Machine Learning

Risk Institute Winter School

29th - 31st January 2020

29th to 31st January 2020


The Institute for Risk and Uncertainty at the University of Liverpool is to host a multidisciplinary symposium and workshop on uncertainty in image processing. Tentatively over two days, the symposium will introduce and explore issues from multiple perspectives, from uses in biomedical research to remote sensing and computer vision. Envisioned as a collaborative event, the symposium will feature a series of talks aiming to fostering collaboration, detailing common problems, and sharing solutions.

Add to Calendar 29-10-2019 10:00 31-10-2019 17:00 Europe/London Machine Learning Winter School Risk Institute Winter School. A multidisciplinary symposium and workshop on uncertainty in image processing. Risk Institute Seminar room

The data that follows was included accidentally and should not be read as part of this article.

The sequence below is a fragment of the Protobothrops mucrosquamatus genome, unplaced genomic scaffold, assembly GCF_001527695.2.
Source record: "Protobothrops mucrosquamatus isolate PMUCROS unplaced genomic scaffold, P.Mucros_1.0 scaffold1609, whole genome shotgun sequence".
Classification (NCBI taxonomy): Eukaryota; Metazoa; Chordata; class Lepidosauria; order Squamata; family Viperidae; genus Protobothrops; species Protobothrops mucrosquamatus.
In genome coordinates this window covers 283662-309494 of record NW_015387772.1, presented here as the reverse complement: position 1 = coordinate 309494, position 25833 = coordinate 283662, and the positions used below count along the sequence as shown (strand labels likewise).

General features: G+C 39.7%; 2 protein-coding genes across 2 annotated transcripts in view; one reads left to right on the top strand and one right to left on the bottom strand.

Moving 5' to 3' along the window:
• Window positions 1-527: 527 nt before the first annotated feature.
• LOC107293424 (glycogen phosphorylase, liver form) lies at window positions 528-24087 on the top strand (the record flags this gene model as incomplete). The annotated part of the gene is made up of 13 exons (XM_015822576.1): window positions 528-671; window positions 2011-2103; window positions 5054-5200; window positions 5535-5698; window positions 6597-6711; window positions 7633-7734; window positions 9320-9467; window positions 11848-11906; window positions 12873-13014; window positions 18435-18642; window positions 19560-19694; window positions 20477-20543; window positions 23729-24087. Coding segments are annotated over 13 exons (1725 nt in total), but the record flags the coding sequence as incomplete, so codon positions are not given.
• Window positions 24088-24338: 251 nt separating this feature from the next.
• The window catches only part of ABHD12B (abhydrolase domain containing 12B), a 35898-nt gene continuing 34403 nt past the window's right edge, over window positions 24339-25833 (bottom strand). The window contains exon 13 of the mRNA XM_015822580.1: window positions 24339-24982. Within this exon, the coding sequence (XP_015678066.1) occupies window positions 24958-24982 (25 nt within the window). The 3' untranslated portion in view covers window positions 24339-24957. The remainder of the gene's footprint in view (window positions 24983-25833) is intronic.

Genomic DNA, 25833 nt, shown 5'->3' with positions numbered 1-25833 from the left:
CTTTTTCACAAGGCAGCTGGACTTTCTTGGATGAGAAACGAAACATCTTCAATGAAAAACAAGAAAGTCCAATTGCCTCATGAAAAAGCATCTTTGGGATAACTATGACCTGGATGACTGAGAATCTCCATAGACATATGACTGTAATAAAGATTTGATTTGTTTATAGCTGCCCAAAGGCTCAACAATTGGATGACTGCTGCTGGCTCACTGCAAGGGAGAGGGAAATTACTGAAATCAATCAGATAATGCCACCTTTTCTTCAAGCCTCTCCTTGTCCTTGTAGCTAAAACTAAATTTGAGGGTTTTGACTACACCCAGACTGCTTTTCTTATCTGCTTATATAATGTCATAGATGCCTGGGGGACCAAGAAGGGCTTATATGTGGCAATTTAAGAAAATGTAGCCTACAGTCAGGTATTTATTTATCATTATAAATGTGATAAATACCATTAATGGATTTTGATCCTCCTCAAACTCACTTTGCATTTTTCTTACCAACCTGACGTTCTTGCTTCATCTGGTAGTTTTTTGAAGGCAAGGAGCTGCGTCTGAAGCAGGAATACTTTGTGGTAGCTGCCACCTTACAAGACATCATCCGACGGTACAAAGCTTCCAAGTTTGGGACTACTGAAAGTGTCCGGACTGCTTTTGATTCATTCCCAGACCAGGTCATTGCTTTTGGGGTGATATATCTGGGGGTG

The conference is open to everyone free of charge and will include training and tutorial workshops aimed at both introductory and intermediate-level audiences.

If you would like to make an oral or poster presentation send an abstract (300 words or less), along with your name, affiliation, email, and phone number.

If you would like to offer a training workshop, send a description (less than a page) explaining the content, intended audience, required resources, planned duration (2 hours to 4 hours) and maximum number of participants.

Schedule (tentative)

Wednesday 29th January 2020

13:00 - 15:00 Dr Emma Robinson Muspratt Lecture Theatre
15:15 - 15:45 Antonis Alexiadis Muspratt Lecture Theatre